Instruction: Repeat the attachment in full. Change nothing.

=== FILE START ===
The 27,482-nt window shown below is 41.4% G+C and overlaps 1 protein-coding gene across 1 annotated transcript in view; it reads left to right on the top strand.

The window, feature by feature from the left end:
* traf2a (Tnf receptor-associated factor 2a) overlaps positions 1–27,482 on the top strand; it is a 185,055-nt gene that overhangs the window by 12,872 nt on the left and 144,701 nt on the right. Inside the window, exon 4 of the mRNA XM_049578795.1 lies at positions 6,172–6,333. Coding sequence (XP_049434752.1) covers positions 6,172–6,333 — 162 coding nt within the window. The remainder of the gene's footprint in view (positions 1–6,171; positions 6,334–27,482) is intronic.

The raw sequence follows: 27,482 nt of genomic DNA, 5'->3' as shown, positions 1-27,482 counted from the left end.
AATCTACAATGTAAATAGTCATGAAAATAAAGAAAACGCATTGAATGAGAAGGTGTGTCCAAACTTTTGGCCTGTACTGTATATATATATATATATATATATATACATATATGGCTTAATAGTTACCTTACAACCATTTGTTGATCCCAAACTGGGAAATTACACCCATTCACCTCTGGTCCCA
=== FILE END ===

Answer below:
The 27,482-nt window shown below is 41.4% G+C and overlaps 1 protein-coding gene across 1 annotated transcript in view; it reads left to right on the top strand.

The window, feature by feature from the left end:
* traf2a (Tnf receptor-associated factor 2a) overlaps positions 1–27,482 on the top strand; it is a 185,055-nt gene that overhangs the window by 12,872 nt on the left and 144,701 nt on the right. Inside the window, exon 4 of the mRNA XM_049578795.1 lies at positions 6,172–6,333. Coding sequence (XP_049434752.1) covers positions 6,172–6,333 — 162 coding nt within the window. The remainder of the gene's footprint in view (positions 1–6,171; positions 6,334–27,482) is intronic.

The raw sequence follows: 27,482 nt of genomic DNA, 5'->3' as shown, positions 1-27,482 counted from the left end.
AATCTACAATGTAAATAGTCATGAAAATAAAGAAAACGCATTGAATGAGAAGGTGTGTCCAAACTTTTGGCCTGTACTGTATATATATATATATATATATATATACATATATGGCTTAATAGTTACCTTACAACCATTTGTTGATCCCAAACTGGGAAATTACACCCATTCACCTCTGGTCCCA